Stage Aurora Theatrical Company presented a three day run February 6-8 of “The Mountaintop” at their performance hall in Gateway Shopping Center in Jacksonville.

The play was written by Memphis resident Katori Hall in 2009. It made an interesting journey on its way to a Broadway 2011  opening starring  Samuel Jackson and Angela Bassett. It originally opened at a London England fringe theatre and was such a hit there and won the British equivalent of a Tony, The Olivier Award in 2010.

The play is set in the modest Lorraine Motel in Memphis Tennessee. It is the evening of April 3rd l968, the day before Martin Luther King Jr. was shot on the motel’s balcony.

the mountain top 2-6-15 022      The play opens on a stormy evening in the Memphis  when Dr. King has returned for the evening, having made a speech to the protesting Memphis sanitation workers. He said in last speech “I‘ve been to the mountaintop and seen the Promised Land”. As if a prophesier of what was to happen the next day, he further said “I may not be there with you in that promised land.”

Ms. Hall’s play is a mythical meeting between King and a motel maid, Camae, who brings him coffee but lingers  in  Kings room, flirting and talking with him. King had been  alone working nervously  on a new speech and fretting that he was running out of his favorite Pall Mall cigarettes.

The attractive Came was not your average hotel maid, but  very articulate and intelligent. She engages King in conversation covering politics, religion and his personal life. As an audience member whose knowledge of King was from reading about him in newspapers, seeing sound bites on TV, I found the insightful knowledge into King’s personality fascinating. We learned that he was christened Michael at birth, but his name was changed by this father at age 5. He liked to smoke, have a shot of whiskey in his coffee and that he was very cautious and always checking for F.B.I.  bugs in his room.  Most of us have read of his extra martial affairs, but no mention is made of this in this play although King  certainly recognizes the attractiveness and sensual appeal of this maid.

Director Jack Barnard has been an exceptional award winning character actor and  director on the local stages for many years. He directed a fine production of “A Raisin in the Sun” last season at Stage Aurora. His casting and direction of “The Mountaintop” was outstanding.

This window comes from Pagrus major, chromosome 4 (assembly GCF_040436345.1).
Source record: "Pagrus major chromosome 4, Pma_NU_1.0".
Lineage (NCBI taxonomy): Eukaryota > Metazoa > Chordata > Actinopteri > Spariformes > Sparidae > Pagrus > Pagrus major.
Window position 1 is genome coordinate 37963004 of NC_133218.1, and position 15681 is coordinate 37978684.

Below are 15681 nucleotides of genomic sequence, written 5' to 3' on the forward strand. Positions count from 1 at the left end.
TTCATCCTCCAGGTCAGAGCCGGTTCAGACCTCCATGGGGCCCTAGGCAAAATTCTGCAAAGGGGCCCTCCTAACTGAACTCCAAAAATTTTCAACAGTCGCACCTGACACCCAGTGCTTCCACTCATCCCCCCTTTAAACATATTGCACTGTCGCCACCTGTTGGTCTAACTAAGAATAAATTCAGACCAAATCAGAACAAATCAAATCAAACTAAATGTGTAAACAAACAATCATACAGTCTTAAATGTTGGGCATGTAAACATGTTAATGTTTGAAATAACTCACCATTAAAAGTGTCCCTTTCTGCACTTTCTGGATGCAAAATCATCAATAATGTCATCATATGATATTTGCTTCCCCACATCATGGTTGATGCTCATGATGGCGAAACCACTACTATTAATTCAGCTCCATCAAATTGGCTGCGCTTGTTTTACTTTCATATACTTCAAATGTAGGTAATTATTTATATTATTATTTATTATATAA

Eugene Lindsey was superb as Dr. King and we truly felt we were in King’s  presence. Lindsey’s vocal talent with his rich deep voice sounded like King himself. Matching his performance was Lavida Thomas-Richardson whose chemistry with Mr. Lindsey was remarkable.

As Camae, she was certainly in awe of Dirking, but was not afraid to challenge some of the decisions that he made along on his journey as a spiritual leader. We last saw Mrs. Thomas-Richardson as a featured dancer in “God’s Trombones” on this very stage. She has a very interesting resume. Born in London, she grew up on St.Kitts, started the University of the Virgin Islands (UVI) and was Miss UVI in l992. She has had an interesting life as a mother, wife and family physician. (Yes, there is MD after her name.)

The excellent design of the motel room was by Darryl Reuben Hall, Edward Hall and Thomas Law. Light and sound by Stage Manager Joiakin Foster and Alvin O Mitchell.

We must confess we have not given you a complete story of this play.  There is a twist toward the end we have left out hoping you will have the opportunity to see this incisive and provocative show in the future.







About Dick Kerekes & Leisla Sansom

The Dual Critics of EU Jacksonville have been reviewing plays together for the past nine years. Dick Kerekes has been a critic since 1980, starting with The First Coast Entertainer and continuing as the paper morphed into EU Jacksonville. Leisla Sansom wrote reviews from time to time in the early 80s, but was otherwise occupied in the business world. As a writing team, they have attended almost thirty Humana Festivals of New America Plays at Actors Theatre in Louisville, Kentucky, and many of the annual conferences sponsored by the American Theatre Critics Association, which are held in cities throughout the country. They have reviewed plays in Cincinnati, Chicago, Miami, Sarasota, Minneapolis, Orlando, New York, Philadelphia, Sarasota, San Francisco, Shepherdstown, and The Eugene O’Neill Center in Waterford, Massachusetts. They currently review about one hundred plays annually in the North Florida area theaters, which include community, college, university, and professional productions.